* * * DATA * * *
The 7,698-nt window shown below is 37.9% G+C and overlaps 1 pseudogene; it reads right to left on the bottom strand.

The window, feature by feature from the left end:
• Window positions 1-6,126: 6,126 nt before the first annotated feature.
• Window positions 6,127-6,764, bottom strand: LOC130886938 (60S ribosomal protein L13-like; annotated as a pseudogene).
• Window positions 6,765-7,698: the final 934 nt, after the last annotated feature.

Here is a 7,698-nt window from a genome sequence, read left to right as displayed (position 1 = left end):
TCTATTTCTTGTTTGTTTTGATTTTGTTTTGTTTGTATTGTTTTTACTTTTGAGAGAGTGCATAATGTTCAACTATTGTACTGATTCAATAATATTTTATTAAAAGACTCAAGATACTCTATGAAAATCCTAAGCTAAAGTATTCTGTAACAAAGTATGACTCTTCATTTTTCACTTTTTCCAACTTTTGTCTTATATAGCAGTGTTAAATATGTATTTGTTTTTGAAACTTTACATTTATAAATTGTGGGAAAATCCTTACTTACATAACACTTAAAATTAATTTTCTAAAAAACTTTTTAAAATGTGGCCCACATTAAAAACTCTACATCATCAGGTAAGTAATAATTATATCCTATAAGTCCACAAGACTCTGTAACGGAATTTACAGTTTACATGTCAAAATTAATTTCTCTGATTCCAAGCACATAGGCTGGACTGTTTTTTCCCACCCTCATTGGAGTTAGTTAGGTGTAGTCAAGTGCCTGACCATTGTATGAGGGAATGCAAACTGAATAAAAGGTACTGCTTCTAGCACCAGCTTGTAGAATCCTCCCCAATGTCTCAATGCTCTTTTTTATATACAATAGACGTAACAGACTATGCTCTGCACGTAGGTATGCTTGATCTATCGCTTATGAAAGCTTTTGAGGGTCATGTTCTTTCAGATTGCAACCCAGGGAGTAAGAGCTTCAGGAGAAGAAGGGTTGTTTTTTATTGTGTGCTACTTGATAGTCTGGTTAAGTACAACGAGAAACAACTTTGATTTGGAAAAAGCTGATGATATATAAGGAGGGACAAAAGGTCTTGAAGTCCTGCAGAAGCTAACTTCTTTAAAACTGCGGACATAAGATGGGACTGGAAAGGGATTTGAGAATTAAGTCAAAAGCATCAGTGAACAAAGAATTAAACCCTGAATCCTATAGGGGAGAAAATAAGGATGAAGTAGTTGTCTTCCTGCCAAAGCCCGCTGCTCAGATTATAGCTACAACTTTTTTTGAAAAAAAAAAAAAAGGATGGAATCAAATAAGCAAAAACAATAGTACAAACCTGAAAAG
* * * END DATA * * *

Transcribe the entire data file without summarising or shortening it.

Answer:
The 7,698-nt window shown below is 37.9% G+C and overlaps 1 pseudogene; it reads right to left on the bottom strand.

The window, feature by feature from the left end:
• Window positions 1-6,126: 6,126 nt before the first annotated feature.
• Window positions 6,127-6,764, bottom strand: LOC130886938 (60S ribosomal protein L13-like; annotated as a pseudogene).
• Window positions 6,765-7,698: the final 934 nt, after the last annotated feature.

Here is a 7,698-nt window from a genome sequence, read left to right as displayed (position 1 = left end):
TCTATTTCTTGTTTGTTTTGATTTTGTTTTGTTTGTATTGTTTTTACTTTTGAGAGAGTGCATAATGTTCAACTATTGTACTGATTCAATAATATTTTATTAAAAGACTCAAGATACTCTATGAAAATCCTAAGCTAAAGTATTCTGTAACAAAGTATGACTCTTCATTTTTCACTTTTTCCAACTTTTGTCTTATATAGCAGTGTTAAATATGTATTTGTTTTTGAAACTTTACATTTATAAATTGTGGGAAAATCCTTACTTACATAACACTTAAAATTAATTTTCTAAAAAACTTTTTAAAATGTGGCCCACATTAAAAACTCTACATCATCAGGTAAGTAATAATTATATCCTATAAGTCCACAAGACTCTGTAACGGAATTTACAGTTTACATGTCAAAATTAATTTCTCTGATTCCAAGCACATAGGCTGGACTGTTTTTTCCCACCCTCATTGGAGTTAGTTAGGTGTAGTCAAGTGCCTGACCATTGTATGAGGGAATGCAAACTGAATAAAAGGTACTGCTTCTAGCACCAGCTTGTAGAATCCTCCCCAATGTCTCAATGCTCTTTTTTATATACAATAGACGTAACAGACTATGCTCTGCACGTAGGTATGCTTGATCTATCGCTTATGAAAGCTTTTGAGGGTCATGTTCTTTCAGATTGCAACCCAGGGAGTAAGAGCTTCAGGAGAAGAAGGGTTGTTTTTTATTGTGTGCTACTTGATAGTCTGGTTAAGTACAACGAGAAACAACTTTGATTTGGAAAAAGCTGATGATATATAAGGAGGGACAAAAGGTCTTGAAGTCCTGCAGAAGCTAACTTCTTTAAAACTGCGGACATAAGATGGGACTGGAAAGGGATTTGAGAATTAAGTCAAAAGCATCAGTGAACAAAGAATTAAACCCTGAATCCTATAGGGGAGAAAATAAGGATGAAGTAGTTGTCTTCCTGCCAAAGCCCGCTGCTCAGATTATAGCTACAACTTTTTTTGAAAAAAAAAAAAAAGGATGGAATCAAATAAGCAAAAACAATAGTACAAACCTGAAAAG